The first thing I noticed what that the pilot episodes requires a lot of from the writer. You need to capture and captivate immediately. You need to introduce your protagonist and give a strong sense of who he/she is, showing all dimensions. You need to have a lot going on so the viewer doesn't get bored. You need to have a unique voice so you aren't simply copying everything else out there (this includes dialogue). You have to demonstrate what kind of show it is so the audience knows what to expect. In essence, you need to grab the viewer by the throat and make them want more.

Since the pilot would start with my book, The Devil is Smooth Like Honey, it meant that the first scene would take place in a hotel. However, this concerned me because I thought this would stick the characters in the same place too long and I felt they needed to be in motion in order to keep things more lively and build up anticipation. In the book, Jorge meets Paige NoΓ«l in a provocative way and the chemistry builds between them through the pages. However, I felt they needed to move around in the pilot, so I had Jorge's attempt to seduce Paige when she suddenly has to leave to carry out an assassination that had to be done that night. In the book, I kind of feel this would've been too much too soon considering Paige was a new character in the series and it wouldn't give time to properly learn about her, however, in a television show, you would learn about her through her actions in each scene so this enabled me to demonstrate her strong, powerful side whereas, in the book, I would use Jorge's observations and conversation to do the same.

It's almost like in a television show or movie, you have to go to greater lengths to drive the point home. You can't be subtle but more like a bull in a china shop. You have to be a little louder, a little more forceful, a little more dramatic and a little more exaggerated. Why? Because it's captivating. It creates anticipation and excitement.

Of course, film and TV are known to cut out a lot from books they are based on, which I can already see I will be doing too. Now that I'm learning about the process, I think it's mainly because of time and budget restraints and also because certain scenes may fall flat on the screen. Also, in a book, you tend to tell the story more than on a show, where you're showing it.

Having said that, I do believe that a movie or television show based on a book should stick very closely to the novel or it simply pisses people off. I can think of one particular movie I watched (after reading the book) that infuriated me. A major, dramatic point in the book was completely changed in the movie, causing me to throw my hands up in the air with a major 'What the fuck!' moment. I know that a lot of factors play into movies (including who funds them) so I can imagine the script went through a lot of hands before coming to fruition.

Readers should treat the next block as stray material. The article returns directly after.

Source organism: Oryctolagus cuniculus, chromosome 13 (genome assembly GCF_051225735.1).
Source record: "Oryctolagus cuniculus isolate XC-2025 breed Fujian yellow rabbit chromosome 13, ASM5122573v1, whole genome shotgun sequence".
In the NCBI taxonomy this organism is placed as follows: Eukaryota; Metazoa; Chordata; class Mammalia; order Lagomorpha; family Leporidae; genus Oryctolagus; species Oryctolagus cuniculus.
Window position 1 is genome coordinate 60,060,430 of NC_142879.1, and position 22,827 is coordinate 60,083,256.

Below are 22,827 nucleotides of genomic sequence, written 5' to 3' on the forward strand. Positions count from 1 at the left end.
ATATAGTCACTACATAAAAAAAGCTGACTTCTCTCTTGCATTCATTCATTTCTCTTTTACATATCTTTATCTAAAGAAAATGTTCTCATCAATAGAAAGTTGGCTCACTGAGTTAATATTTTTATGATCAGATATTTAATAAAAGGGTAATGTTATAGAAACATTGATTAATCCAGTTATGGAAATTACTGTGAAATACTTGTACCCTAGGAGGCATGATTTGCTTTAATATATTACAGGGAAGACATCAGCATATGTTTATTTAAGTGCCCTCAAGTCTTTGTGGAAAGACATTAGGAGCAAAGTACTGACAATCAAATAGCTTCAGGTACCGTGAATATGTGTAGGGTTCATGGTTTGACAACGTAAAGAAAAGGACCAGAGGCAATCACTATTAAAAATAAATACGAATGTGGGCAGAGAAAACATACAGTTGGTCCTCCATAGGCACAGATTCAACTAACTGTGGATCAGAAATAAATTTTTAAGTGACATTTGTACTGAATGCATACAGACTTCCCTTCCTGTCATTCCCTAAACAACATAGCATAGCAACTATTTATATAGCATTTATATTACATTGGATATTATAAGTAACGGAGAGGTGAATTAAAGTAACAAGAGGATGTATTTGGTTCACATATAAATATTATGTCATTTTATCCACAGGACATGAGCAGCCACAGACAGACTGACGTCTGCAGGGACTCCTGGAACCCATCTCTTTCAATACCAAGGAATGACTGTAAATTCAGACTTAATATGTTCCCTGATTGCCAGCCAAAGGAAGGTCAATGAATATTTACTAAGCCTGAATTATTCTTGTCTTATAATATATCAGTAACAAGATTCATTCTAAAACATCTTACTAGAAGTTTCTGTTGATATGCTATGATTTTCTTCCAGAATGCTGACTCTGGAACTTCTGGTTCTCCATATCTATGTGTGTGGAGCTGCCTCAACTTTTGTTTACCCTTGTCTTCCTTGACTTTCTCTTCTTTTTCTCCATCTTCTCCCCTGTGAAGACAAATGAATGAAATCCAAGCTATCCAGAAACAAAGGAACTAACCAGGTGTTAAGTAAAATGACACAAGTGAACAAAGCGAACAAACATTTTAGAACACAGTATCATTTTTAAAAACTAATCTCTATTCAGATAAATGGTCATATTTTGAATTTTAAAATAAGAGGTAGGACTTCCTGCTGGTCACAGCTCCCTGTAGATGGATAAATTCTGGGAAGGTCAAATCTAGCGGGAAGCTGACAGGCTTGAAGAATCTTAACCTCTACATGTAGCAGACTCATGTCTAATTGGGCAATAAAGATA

I still have a lot to learn in this process so this is to be continued.....




Thursday, July 4, 2019

Why do you always write about criminals? πŸ”ͺ

One of my most asked questions is why I write about criminals. For those not familiar with my books, this inquiry springs from the fact that the majority of my books are based on the criminal POV rather than the more socially acceptable, commonly used perspective of the detective, lawyer or, in other words, the 'good guy'. Essentially, what I'm saying is that I prefer to write about the 'bad guy' or more the anti-hero type characters.


To be honest, it started innocently enough. In fact, this was the series that was never meant to be a series, starting with a book called We're All Animals. In it, I explored a character named Chase Jacobs and his coming of age problems that led him down a dark path that linked up with the people he now refers to as his associates.  Of course, it had to be introduced slowly, carefully and in such a way that showed how people could find themselves in this world even if it was never their intention.

I love writing from an alternate POV rather than the more common ones used in books. It's interesting to explore a character that is normally viewed from a third-person perspective, instead, showing all the dimensions and exploring the many layers. It's very easy to just throw everybody into a simplified category but it takes a little more effort to consider where that person came from, what their experiences have been and what drives them. People are vastly more complicated than some writers would have you believe.

There's also something invigorating about sinister characters. It can be quite addictive and fascinating to write about them. It allows my imagination to go to all kinds of dark places that you simply can't explore with a primarily law-abiding and 'good' characters. And if you do, it becomes the central theme of the book rather than a component. For example, if a 'good' character kills another character, it becomes the plot, with the protagonist attempting to understand and justify their behavior. If a 'bad' guy kills someone, it's not such a shock and just becomes another event in the book.

And at the end of the day, when you're a writer, shouldn't you be searching for different scenarios, alternate voices and most importantly, intriguing storylines that aren't following the same, tired format?